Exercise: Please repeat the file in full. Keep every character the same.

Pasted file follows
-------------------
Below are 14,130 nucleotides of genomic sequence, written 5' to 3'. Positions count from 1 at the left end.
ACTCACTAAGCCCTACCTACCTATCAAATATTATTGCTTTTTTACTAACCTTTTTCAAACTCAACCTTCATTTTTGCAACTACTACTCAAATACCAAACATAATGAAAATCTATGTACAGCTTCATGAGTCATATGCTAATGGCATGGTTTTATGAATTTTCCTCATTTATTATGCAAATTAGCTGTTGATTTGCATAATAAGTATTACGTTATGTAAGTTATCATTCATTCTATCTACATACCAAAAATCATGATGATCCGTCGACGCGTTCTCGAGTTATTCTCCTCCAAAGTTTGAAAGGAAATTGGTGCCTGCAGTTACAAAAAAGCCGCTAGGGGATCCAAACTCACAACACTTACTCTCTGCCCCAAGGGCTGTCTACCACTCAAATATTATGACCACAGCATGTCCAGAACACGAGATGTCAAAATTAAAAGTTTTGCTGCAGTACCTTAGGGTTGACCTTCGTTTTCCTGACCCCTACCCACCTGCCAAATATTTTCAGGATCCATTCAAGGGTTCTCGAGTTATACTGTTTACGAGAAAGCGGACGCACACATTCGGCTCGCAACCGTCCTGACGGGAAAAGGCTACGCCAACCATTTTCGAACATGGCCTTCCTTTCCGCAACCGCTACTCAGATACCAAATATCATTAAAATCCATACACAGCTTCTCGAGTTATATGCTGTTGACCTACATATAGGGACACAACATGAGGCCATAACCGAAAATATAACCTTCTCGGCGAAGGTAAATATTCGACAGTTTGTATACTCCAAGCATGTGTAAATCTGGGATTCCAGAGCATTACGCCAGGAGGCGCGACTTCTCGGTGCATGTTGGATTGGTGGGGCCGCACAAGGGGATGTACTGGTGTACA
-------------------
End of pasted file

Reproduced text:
Below are 14,130 nucleotides of genomic sequence, written 5' to 3'. Positions count from 1 at the left end.
ACTCACTAAGCCCTACCTACCTATCAAATATTATTGCTTTTTTACTAACCTTTTTCAAACTCAACCTTCATTTTTGCAACTACTACTCAAATACCAAACATAATGAAAATCTATGTACAGCTTCATGAGTCATATGCTAATGGCATGGTTTTATGAATTTTCCTCATTTATTATGCAAATTAGCTGTTGATTTGCATAATAAGTATTACGTTATGTAAGTTATCATTCATTCTATCTACATACCAAAAATCATGATGATCCGTCGACGCGTTCTCGAGTTATTCTCCTCCAAAGTTTGAAAGGAAATTGGTGCCTGCAGTTACAAAAAAGCCGCTAGGGGATCCAAACTCACAACACTTACTCTCTGCCCCAAGGGCTGTCTACCACTCAAATATTATGACCACAGCATGTCCAGAACACGAGATGTCAAAATTAAAAGTTTTGCTGCAGTACCTTAGGGTTGACCTTCGTTTTCCTGACCCCTACCCACCTGCCAAATATTTTCAGGATCCATTCAAGGGTTCTCGAGTTATACTGTTTACGAGAAAGCGGACGCACACATTCGGCTCGCAACCGTCCTGACGGGAAAAGGCTACGCCAACCATTTTCGAACATGGCCTTCCTTTCCGCAACCGCTACTCAGATACCAAATATCATTAAAATCCATACACAGCTTCTCGAGTTATATGCTGTTGACCTACATATAGGGACACAACATGAGGCCATAACCGAAAATATAACCTTCTCGGCGAAGGTAAATATTCGACAGTTTGTATACTCCAAGCATGTGTAAATCTGGGATTCCAGAGCATTACGCCAGGAGGCGCGACTTCTCGGTGCATGTTGGATTGGTGGGGCCGCACAAGGGGATGTACTGGTGTACA